NICE denies NHS access to Tyverb

Tyverb has been rejected by NICE for breast cancer, despite the manufacturer’s efforts to comply with the new guidance on treatments for small patient populations with a short life expectancy.

NICE has issued an Appraisal Consultation Document (ACD) rejecting oral Tyverb (lapatinib) in combination with capecitabine for the treatment of an aggressive form of advanced breast cancer (ErbB2-positive).

The decision to reject lapatinib follows an appeal in July this year that the Appraisal Committee should re-consider lapatinib under the Institute’s end of life (EOL) supplementary guidance.

The EOL guidance was specifically developed to help small numbers of patients who have only a few months to live to gain access to important new medicines. Manufacturer GSK submitted additional data demonstrating that lapatinib met all three of the EOL criteria.

However, although NICE recognised that lapatinib met the EOL criteria, the Appraisal Committee felt that it was still not a cost-effective use of NHS resources.

Simon Jose, General Manager, GSK UK, commented: “NICE developed additional criteria specifically to help secure greater patient access to new treatments that offer precious extra time at the end of life. It is disappointing that, despite acknowledging Tyverb meets these criteria and GSK offering to bear the cost of lapatinib for up to 12 weeks, NICE is still proposing to reject lapatinib. We will continue to offer our patient access programme to individual NHS Trusts to ensure patients have access to Tyverb.”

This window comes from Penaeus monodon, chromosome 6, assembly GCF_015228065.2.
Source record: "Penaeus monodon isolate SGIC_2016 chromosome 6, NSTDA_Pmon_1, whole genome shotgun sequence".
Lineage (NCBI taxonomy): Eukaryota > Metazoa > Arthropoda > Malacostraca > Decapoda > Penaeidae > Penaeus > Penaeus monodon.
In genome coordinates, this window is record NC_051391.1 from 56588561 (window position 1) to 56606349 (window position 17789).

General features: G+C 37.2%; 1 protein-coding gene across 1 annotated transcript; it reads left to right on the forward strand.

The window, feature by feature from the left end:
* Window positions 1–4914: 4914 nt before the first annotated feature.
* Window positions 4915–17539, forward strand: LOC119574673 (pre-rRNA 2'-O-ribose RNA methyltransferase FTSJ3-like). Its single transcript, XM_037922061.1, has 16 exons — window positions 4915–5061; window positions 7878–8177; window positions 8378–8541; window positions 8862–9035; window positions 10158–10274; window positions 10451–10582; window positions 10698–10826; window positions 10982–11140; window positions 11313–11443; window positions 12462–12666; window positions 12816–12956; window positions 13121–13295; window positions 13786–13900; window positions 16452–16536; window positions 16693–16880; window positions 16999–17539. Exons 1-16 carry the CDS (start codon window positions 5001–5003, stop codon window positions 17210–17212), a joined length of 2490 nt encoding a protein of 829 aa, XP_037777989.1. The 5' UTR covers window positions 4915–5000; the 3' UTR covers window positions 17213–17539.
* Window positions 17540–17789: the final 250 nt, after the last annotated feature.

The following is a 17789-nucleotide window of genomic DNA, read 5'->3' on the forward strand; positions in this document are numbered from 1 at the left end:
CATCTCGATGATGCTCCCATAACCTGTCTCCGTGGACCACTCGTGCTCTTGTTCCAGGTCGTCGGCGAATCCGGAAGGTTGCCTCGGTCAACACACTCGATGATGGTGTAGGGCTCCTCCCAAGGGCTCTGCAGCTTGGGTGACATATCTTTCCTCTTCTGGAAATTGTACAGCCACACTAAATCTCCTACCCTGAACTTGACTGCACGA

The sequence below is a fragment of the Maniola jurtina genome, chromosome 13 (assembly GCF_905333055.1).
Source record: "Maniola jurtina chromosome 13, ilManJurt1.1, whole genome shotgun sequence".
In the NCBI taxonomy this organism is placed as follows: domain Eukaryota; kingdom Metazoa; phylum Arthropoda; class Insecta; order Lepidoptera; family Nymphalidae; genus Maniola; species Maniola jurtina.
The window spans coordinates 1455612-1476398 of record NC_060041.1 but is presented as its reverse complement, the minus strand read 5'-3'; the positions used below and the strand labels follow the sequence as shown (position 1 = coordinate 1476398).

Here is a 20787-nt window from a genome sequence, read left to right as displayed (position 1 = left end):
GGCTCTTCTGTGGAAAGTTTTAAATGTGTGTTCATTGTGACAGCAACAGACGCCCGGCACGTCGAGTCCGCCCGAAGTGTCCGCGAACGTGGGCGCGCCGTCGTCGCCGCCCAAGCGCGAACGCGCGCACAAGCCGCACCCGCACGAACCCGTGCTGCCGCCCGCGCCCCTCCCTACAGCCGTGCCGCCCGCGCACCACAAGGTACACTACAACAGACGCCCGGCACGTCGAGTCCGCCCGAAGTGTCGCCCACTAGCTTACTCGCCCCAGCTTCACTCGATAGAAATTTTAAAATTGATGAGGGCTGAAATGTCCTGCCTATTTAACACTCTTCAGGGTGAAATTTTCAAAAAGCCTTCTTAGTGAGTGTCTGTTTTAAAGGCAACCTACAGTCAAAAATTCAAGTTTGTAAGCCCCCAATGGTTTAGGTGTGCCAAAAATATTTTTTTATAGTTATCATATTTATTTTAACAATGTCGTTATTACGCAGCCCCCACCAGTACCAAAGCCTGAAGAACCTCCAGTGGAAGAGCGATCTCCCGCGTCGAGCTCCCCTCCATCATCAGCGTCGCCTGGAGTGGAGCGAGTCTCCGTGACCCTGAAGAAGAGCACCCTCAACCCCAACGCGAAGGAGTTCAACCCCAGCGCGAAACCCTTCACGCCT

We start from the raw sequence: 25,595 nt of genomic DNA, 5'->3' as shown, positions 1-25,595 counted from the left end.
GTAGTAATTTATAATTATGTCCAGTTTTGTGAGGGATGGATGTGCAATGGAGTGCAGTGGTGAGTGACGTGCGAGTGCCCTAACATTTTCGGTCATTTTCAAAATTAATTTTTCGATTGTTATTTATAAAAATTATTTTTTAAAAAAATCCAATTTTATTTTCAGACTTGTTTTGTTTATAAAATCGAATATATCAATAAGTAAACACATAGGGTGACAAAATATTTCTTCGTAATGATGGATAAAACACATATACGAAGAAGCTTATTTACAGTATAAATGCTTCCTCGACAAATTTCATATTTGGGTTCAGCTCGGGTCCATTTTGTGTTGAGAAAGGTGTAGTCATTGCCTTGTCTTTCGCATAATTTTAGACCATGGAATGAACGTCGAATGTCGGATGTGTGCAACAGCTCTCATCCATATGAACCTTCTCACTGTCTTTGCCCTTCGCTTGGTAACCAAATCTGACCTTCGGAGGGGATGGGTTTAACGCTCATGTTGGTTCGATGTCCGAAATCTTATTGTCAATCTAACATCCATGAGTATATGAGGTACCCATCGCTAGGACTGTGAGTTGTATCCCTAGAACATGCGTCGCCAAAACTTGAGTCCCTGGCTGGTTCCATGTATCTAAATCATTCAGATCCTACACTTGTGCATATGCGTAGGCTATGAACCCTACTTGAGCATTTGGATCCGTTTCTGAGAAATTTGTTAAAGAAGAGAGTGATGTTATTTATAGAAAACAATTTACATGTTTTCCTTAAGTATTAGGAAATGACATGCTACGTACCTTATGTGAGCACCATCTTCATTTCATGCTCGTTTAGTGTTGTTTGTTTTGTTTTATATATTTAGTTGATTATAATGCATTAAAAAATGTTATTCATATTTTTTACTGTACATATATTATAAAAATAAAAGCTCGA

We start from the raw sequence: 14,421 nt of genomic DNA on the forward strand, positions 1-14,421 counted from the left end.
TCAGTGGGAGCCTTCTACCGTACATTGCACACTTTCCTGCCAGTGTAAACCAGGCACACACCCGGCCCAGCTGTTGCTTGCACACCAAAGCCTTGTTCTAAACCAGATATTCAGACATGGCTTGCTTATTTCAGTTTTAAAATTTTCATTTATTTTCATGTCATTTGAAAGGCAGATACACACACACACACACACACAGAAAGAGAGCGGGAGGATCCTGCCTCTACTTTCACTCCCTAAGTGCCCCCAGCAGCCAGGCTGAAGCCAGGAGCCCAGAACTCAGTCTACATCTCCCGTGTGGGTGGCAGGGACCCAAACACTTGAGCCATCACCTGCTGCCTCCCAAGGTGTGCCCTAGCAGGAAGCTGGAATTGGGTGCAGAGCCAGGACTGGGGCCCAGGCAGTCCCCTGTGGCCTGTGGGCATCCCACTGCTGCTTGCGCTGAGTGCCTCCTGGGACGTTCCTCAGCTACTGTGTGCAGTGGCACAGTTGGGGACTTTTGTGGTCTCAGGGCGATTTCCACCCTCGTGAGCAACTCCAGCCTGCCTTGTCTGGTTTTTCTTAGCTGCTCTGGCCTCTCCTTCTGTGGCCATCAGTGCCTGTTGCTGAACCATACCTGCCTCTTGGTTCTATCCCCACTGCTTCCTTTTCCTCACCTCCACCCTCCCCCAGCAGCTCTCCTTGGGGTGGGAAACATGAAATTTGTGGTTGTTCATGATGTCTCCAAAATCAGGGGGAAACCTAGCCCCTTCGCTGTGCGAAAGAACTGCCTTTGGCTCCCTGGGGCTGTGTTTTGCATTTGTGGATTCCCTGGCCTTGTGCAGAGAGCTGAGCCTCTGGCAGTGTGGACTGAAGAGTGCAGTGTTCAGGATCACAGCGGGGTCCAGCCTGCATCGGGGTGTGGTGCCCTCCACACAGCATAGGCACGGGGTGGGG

Lapatinib is funded in 18 other European countries, for the treatment of women whose advanced breast cancer has returned despite treatment with standard chemotherapy regimes including intravenous Herceptin (trastuzumab).

Dr Alison Jones, Medical Oncologist at the University College London Hospital and the

Royal Free Hospital, commented: “I am disappointed for all the women who would have benefited from lapatinib on the NHS. I have witnessed myself that lapatinib can extend the lives of these women. We are now left with very few effective treatment options in cases where Herceptin has stopped working.”